Water-walking in the Cotswolds Water Park
Water-walking in the Cotswolds Water Park

A Review of the Cotswold Water Park

Scrambling about on the surface of a lake within a giant transparent ball like a hamster on a wheel while your parents howl with laughter at your antics may not be everyone's idea of fun, but for my sons Ripley and Ethan it was one of the highlights of a recent visit to the Cotswold Country Park & Beach. Just one of many attractions within the vast Cotswold Water Park – an area of Gloucestershire and northern Wiltshire the size of Jersey, containing more than 150 lakes – the Country Park is an excellent spot for a family day out. In addition to water zorbing (ages 5+), it offers stand-up paddleboarding (18+ only at the time of writing, but soon to change), rowing boat and pedalo hire, two inland beaches overseen by lifeguards (one specially for toddlers), play areas, lakeside walks including a fossil trail, and awesome chainsaw sculptures of local wildlife including dragonflies. There's also bike hire, an aerial adventure course, and, on one lake, outdoor pursuits including windsurfing, raftbuilding, bushcraft and much more besides.

That the Country Park with all its offerings is only a part (albeit a very popular one) of the Water Park gives you an idea just how much there is to see and do in this aquatic wonderland. Various lakes offer other watersports to those mentioned above, including wakeboarding and waterskiing – Lakeside Ski & Bar is a good choice even with younger kids, since those as young as 3 can try out waterskiing on a skimmer board, and those 6 and up can ride ringos (doughnut shaped inflatables), the Triple-Xtreme (a large disc-shaped inflatable) or the five-man banana.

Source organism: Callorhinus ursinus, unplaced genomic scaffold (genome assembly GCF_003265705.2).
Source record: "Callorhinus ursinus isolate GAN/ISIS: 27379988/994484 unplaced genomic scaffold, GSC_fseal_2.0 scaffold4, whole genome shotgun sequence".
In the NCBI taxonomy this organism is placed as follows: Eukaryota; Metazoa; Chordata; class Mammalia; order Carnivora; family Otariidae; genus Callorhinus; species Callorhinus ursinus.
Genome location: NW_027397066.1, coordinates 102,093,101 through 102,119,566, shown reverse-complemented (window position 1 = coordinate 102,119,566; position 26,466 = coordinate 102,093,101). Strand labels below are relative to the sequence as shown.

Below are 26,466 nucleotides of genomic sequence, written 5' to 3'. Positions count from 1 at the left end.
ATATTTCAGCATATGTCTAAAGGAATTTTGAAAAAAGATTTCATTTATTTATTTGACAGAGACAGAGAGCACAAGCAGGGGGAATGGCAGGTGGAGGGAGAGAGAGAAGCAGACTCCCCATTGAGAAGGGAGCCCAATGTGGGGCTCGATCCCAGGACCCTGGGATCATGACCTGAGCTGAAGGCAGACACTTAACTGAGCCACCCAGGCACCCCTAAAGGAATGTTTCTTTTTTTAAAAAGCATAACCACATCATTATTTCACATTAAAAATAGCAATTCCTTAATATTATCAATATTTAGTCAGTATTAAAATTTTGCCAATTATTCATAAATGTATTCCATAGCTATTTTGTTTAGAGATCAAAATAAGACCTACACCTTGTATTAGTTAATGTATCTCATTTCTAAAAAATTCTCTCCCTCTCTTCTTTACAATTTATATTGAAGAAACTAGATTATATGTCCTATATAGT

If you'd prefer to remain on dry land, the Water Park has several nature reserves, picnic sites and a busy program of events, from fossil hunts to outdoor theatre. There are several places to stay here too, including the Cotswold Water Park Four Pillars Hotel roughly in the centre of the Water Park. Although a contemporary addition to the landscape, this hotel – which as well as rooms and suites offers extremely comfortable self-catering apartments, sleeping up to 4 in 2 bedrooms (from £290 for a 2-night stay in low season) – has been sympathetically built in pale local stone. Set on the edge of a lake, it has large windows and plenty of wooden decking that allow you to make the most of the views over its reed-fringed lake with its swans and other birdlife. This decking extends to terraces for both the brasserie and the pub-style Old Boathouse with its family-friendly, all-day dining from a Modern British menu. The hotel also has two small playgrounds and a small swimming pool in its spa. The pool can get busy since children's times are limited to certain hours, but in high summer an outdoor splash pool is opened beside it in the afternoons. And the weather gets too wet, even for a Water Park, there's also a games room with Wii, X Box, pool, football and air hockey tables, and giant games.

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